______________________________________________________________________________

NOTES

1 World Audit, World Democracy, Table, October 2005. The World Audit is a London-based non-profit organization. It has looked at 150 States with a population of at least 1 million people and ranked them in its Democracy Table by combining different variables such as public sector corruption, respect for human and political rights and freedom of speech. We find North Korea in the 82nd position, China in the 128th, Vietnam in the 138th, and last (in the list) and least democratic is Myanmar (149th).

2 A. Sen, "Many Faces of Gender Inequality", The Frontline, 27 October 2001.

3 A. Sen, "More Than 100 Million Women Are Missing", New York Review of Books, vol. 37, n. 20, 20 December 1990, 61-66.

4 Cf. http://www.asianews.it; and also http://www.ucanews.com.

5 It is not only Hindus in India who react violently when some of their people are converted. In the mostly animist region of Assam, converts are often ostracized and forbidden to use the village wells or graze their cattle on common grounds. Their own relatives may disown them. It is no surprise that matters sometimes go further. In the 1990s, three new Catholics were martyred in that region alone.

6 The blasphemy law was introduced in Pakistan in 1986 and provides for the death of those who are accused of offending the prophet Mohammed. However, the law is abused in order to eliminate one's enemies or to seize the property of the accused. From 1986 to 2004, more than 4,000 cases of blasphemy were reported. Of these, 560 people were charged, another 30 are awaiting judgment. But meanwhile, dozens of Christians have been killed for defaming Islam. Very often, Islamic extremists try to kill the accused out of religious fanaticism before the person is tried. Threats and killings are also meted out to judges who appear impartial. Cf. http://www.asianews.it, 15 May 2006.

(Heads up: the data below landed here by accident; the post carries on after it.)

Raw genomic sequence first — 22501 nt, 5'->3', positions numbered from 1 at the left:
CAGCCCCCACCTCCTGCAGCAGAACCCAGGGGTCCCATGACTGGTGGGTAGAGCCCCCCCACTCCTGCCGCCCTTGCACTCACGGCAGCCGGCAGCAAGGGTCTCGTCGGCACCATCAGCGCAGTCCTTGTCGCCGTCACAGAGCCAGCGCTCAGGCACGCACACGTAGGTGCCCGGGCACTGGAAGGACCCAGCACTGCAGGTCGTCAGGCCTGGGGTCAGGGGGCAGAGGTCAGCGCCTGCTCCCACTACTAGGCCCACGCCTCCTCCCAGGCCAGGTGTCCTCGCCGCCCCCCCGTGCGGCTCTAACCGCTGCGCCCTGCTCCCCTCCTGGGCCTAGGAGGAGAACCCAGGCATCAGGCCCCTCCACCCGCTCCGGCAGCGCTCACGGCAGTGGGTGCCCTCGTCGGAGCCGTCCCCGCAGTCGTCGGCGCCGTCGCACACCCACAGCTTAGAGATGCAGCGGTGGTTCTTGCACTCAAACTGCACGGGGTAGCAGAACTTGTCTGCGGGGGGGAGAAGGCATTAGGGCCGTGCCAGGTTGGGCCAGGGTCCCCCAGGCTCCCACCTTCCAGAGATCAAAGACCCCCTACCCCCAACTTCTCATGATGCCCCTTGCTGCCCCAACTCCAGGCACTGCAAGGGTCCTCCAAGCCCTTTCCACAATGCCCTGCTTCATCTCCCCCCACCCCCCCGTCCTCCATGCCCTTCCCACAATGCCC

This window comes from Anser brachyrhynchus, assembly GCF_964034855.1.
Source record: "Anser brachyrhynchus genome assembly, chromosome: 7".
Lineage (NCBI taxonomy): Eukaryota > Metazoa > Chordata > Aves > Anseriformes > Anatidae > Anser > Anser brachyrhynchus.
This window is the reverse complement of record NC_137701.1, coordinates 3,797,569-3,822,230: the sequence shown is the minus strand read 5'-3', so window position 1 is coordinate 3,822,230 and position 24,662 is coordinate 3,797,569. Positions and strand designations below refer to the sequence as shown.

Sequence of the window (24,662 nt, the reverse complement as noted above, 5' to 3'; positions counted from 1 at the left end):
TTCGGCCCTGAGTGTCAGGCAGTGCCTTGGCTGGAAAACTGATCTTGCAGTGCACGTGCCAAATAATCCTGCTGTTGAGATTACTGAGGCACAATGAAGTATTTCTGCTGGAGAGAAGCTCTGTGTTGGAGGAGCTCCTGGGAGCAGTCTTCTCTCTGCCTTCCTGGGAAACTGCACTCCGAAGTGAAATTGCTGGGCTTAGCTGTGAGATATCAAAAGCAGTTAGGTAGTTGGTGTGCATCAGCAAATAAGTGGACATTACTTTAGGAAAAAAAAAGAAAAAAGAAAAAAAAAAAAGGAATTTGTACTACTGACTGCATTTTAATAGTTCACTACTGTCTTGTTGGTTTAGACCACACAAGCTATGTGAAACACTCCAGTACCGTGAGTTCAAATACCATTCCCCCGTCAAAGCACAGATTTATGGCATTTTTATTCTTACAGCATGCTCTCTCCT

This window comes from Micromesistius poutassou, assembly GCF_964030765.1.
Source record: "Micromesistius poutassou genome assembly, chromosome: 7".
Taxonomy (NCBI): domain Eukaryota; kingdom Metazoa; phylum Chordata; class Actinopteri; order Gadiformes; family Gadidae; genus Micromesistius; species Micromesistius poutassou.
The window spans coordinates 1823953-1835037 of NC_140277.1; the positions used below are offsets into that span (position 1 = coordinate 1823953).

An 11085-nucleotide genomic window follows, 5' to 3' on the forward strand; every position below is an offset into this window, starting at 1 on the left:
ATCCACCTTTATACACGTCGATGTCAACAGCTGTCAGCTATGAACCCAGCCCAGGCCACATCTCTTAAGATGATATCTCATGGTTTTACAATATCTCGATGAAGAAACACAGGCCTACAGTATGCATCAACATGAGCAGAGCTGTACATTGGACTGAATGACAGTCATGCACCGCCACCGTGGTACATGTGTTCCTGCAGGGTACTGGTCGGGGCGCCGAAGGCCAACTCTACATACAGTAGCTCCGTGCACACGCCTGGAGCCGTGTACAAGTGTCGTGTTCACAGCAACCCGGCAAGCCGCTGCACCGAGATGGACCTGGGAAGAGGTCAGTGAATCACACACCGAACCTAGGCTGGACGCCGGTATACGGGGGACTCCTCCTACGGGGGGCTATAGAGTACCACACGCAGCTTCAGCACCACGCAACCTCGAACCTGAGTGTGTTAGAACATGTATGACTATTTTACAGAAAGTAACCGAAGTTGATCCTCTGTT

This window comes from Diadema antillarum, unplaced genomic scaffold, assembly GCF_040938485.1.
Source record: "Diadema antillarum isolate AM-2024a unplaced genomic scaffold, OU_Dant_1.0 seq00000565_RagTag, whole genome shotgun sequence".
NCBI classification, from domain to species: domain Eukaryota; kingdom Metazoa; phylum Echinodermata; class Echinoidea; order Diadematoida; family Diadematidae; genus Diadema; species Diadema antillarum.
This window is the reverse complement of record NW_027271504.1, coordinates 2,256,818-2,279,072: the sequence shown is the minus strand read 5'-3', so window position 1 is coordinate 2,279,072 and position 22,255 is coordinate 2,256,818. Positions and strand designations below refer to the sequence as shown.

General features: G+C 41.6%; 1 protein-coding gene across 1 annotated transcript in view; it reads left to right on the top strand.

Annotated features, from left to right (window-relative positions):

7 Agenzia Fides. According to this Fides News Service, during the period 2000-05, 162 persons were killed while engaged in missionary work all over the world.

8 John Paul II, Apostolic Letter Tertio Millennio Adveniente, n. 37.

9 John Naisbitt, Megatrends Asia, London, Nicholas Brealey Publishing, 1997, p. 163.

10 Cf. ibid.

11 According to a report by CNN, in China, Guangdong's Department recently found at least one-sixth of certificates circulating in the province were bogus. Cf. CNN.com — China: On the brink of a moral crisis? — 14 August 2001. The Administrative Vice-Principal of the Communist Leadership Academy in Hainan Province was suspected of making money by selling 6,000 fraudulent diplomas. Cf. The Epoch Times, 23 June 2004.

12 It relates to the perceptions of the degree of corruption as seen by business people and country analysts and ranges between 10 (highly clean) and 0 (highly corrupt).

13 Corruption Perceptions Index (CPI) of Asian Countries 2005:

Country/Rank/2005 CPI score

Singapore 5: 9.4; Hong Kong 15: 8.3; Japan 21: 7.3; Taiwan 32: 5.9; Malaysia 39: 5.1; South Korea 40: 5.0; Thailand 59: 3.8; Laos 77: 3.3; Sri Lanka 78: 3.2; China 78: 3.2; Mongolia 85: 3.0; India 88: 2.9; Vietnam 107: 2.6; Philippines 117: 2.5; Afghanistan 117: 2.5; Cambodia 130: 2.3; Indonesia 137: 2.2; Pakistan 144: 2.1; Myanmar 155: 1.8; Bangladesh 158: 1.7.

Source: Transparency International, 2005 Corruption Perceptions Index.

14 Transparency International Global Corruption Barometer 2005, which is a worldwide public opinion survey conducted with about 55,000 people in 69 countries in 2005, including 12 Asian countries such as Cambodia, Hong Kong, India, Indonesia, Japan, Malaysia, Pakistan, the Philippines, Singapore, South Korea, Taiwan and Thailand.

15 John Paul II, Apostolic Exhortation Christifideles Laici, n. 38.

16 John Paul II, Encyclical Letter Centesimus Annus, n. 38.

17 Christifideles Laici, n. 38.

18 Cf. Pastoral Constitution on the Church in the Modern World Gaudium et Spes, n. 27.

19 Christifideles Laici, n. 39.

20 John Paul II, Message for World Day of Peace, "Religious Freedom: Condition for Peace", 1 January 1988.

21 Cf. John Paul II, Encyclical Letter Sollicitudo Rei Socialis, n. 37.

22 Cf. Paolo Mauro, "The Effects of Corruption on Growth, Investment and Government Expenditure: A Cross-Country Analysis", in Kimberly Ann Elliott, Ed., Corruption and the Global Economy, Washington, D.C., Institute for International Economics, 1997.

23 Centesimus Annus, n. 57.

24 Benedict XVI, General Audience, 28 June 2006.

 


Taken from:
L'Osservatore Romano
Weekly Edition in English
29 August 2007, page 7